Update: EA spokesman Pete Nguyen returned our request for a comment on this situation:
Medal of Honor: Warfighter is an authentic depiction of combat operations in the war on terror. More than 20 combat veterans have actively contributed to the game. They offered advice on weapons, tactics, and other elements. It was not our intention to betray secrets or threaten national security in any way. We are not aware of any rules that oblige EA to vet the game with the Department of Defense, and we don’t know if veterans who consulted on the game have been in contact with the Department of Defense.
A major aspect of the Electronic Arts media campaign for the first-person shooter Medal of Honor in 2010 was that real top-level soldiers consulted on the game.
EA lauded the involvement in promotional materials: “A small group of these men acted as consultants on the development of Medal of Honor, infusing the game with their experiences and contributing ideas that make it the most authentic and relevant combat experience to date.”
Using a military expert to legitimize the authenticity of a work of fiction (be it a game, movie, or book) is not unusual.
Things are a bit different for Medal of Honor: Warfighter, and it’s because of one man: Matt Bissonnette. Under the pen-name Mark Owen, Bissonnette authored a nonfiction account of the raid that killed Al Qaeda leader Osama Bin Laden. He was a member of SEAL Team 6 when it conducted the operation. Bissonnette has since retired from the U.S. Navy.
The book, No Easy Day: The Firsthand Account of the Mission That Killed Osama Bin Laden, hit stores on September 4 and drew scrutiny for potentially revealing classified information about the military tactics used to kill the world’s most-wanted terrorist. Typically, publishers submit nonfiction accounts of military duty like this to the United States Department of Defense (DOD) for approval. Bissonnette’s publishers skipped that process.
According to the Los Angeles Times, Bissonnette — again under the name Mark Owen — consulted on Medal of Honor: Warfighter with two dozen other retired and active-duty SEALs and other special operatives. The Department of Defense requires that military personnel receive permission before consulting in the media.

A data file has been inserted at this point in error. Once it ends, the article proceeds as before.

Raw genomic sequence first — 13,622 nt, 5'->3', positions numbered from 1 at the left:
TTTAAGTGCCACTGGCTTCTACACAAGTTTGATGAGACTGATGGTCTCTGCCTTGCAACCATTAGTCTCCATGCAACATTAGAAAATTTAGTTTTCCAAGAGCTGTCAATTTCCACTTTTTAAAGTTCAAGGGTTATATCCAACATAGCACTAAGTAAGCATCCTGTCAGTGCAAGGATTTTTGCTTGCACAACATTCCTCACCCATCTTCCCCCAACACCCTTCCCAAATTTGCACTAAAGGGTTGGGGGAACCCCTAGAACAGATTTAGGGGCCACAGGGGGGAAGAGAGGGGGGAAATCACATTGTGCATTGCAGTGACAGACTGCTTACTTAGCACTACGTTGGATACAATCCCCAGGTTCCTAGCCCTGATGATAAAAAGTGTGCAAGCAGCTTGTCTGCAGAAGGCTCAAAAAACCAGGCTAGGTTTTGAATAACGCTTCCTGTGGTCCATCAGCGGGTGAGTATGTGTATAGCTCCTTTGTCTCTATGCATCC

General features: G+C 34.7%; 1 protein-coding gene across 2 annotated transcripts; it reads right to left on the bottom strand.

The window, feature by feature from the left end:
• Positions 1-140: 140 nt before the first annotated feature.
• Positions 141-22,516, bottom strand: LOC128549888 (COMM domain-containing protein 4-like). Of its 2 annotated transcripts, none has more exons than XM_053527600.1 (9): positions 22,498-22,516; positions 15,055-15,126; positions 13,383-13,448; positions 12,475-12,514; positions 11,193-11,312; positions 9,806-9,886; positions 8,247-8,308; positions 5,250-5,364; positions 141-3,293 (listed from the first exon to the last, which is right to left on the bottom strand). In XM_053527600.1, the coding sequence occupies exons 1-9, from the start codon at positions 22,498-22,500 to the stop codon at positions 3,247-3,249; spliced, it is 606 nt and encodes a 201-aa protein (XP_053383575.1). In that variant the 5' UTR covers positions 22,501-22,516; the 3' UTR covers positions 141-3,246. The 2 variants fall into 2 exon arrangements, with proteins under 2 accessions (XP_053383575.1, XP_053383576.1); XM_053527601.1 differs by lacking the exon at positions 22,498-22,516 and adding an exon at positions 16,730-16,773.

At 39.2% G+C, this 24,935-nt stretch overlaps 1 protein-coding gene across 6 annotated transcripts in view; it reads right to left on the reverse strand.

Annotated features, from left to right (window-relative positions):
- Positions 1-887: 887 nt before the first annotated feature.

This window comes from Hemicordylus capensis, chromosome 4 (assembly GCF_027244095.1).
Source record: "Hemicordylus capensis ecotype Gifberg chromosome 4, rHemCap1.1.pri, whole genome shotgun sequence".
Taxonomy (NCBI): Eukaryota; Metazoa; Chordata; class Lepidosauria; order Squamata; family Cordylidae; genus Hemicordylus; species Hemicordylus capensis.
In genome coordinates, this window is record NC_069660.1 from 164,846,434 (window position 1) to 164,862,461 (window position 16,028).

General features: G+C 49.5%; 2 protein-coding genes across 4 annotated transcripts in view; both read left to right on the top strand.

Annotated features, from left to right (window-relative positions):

The DoD claims that no requests for approval were ever made for the Medal of Honor: Warfighter project.
“The Department of Defense has never asked to vet the games or the contributions of veterans and active-service members,” Electronic Arts spokesman told the L.A. Times.
We’ve contacted EA about Bissonnette’s involvement in the production of the game and will update with its response.
That brings the entire situation back to Bissonnette and a Department of Defense that is afraid to allow the author off without some sort of punishment.
“I cannot as secretary send a signal to SEALs who conducted those operations, ‘Oh, you can conduct these operations and then go out and write a book about it … and/or sell your story to the New York Times,’” Secretary of Defense Leon Panetta said in an interview on September 11 broadcast of CBS This Morning.
So while Medal of Honor: Warfighter may not include any sensitive information, and Bissonnette’s specific contributions could be negligible, that isn’t really the point.
“How the hell can we run sensitive operations here that go after enemies if people are allowed to do that?” Panetta asked rhetorically.
EA plans on releasing Medal of Honor: Warfighter on October 23. The sequel picks up where the first game left off and follows the team of “tier-1 operators” as they travel to dangerous locations around the globe.
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